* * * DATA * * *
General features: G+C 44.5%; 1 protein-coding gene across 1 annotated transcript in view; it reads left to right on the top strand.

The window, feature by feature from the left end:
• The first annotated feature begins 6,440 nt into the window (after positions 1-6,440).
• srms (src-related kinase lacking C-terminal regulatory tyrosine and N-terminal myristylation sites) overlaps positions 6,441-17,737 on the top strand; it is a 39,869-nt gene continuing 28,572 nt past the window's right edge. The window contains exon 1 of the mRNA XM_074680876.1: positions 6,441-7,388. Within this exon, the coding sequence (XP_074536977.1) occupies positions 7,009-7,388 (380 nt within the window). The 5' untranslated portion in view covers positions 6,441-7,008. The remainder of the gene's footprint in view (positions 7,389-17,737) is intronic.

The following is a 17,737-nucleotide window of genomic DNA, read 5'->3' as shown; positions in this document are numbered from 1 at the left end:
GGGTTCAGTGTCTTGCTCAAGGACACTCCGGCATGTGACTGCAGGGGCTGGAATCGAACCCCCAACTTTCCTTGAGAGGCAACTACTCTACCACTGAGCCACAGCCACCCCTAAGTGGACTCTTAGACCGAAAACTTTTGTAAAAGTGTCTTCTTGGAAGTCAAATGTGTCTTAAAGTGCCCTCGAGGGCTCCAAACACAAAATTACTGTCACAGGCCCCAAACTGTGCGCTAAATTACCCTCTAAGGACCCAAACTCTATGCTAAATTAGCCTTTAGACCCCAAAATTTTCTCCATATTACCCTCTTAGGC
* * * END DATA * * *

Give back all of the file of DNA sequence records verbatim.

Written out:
General features: G+C 44.5%; 1 protein-coding gene across 1 annotated transcript in view; it reads left to right on the top strand.

The window, feature by feature from the left end:
• The first annotated feature begins 6,440 nt into the window (after positions 1-6,440).
• srms (src-related kinase lacking C-terminal regulatory tyrosine and N-terminal myristylation sites) overlaps positions 6,441-17,737 on the top strand; it is a 39,869-nt gene continuing 28,572 nt past the window's right edge. The window contains exon 1 of the mRNA XM_074680876.1: positions 6,441-7,388. Within this exon, the coding sequence (XP_074536977.1) occupies positions 7,009-7,388 (380 nt within the window). The 5' untranslated portion in view covers positions 6,441-7,008. The remainder of the gene's footprint in view (positions 7,389-17,737) is intronic.

The following is a 17,737-nucleotide window of genomic DNA, read 5'->3' as shown; positions in this document are numbered from 1 at the left end:
GGGTTCAGTGTCTTGCTCAAGGACACTCCGGCATGTGACTGCAGGGGCTGGAATCGAACCCCCAACTTTCCTTGAGAGGCAACTACTCTACCACTGAGCCACAGCCACCCCTAAGTGGACTCTTAGACCGAAAACTTTTGTAAAAGTGTCTTCTTGGAAGTCAAATGTGTCTTAAAGTGCCCTCGAGGGCTCCAAACACAAAATTACTGTCACAGGCCCCAAACTGTGCGCTAAATTACCCTCTAAGGACCCAAACTCTATGCTAAATTAGCCTTTAGACCCCAAAATTTTCTCCATATTACCCTCTTAGGC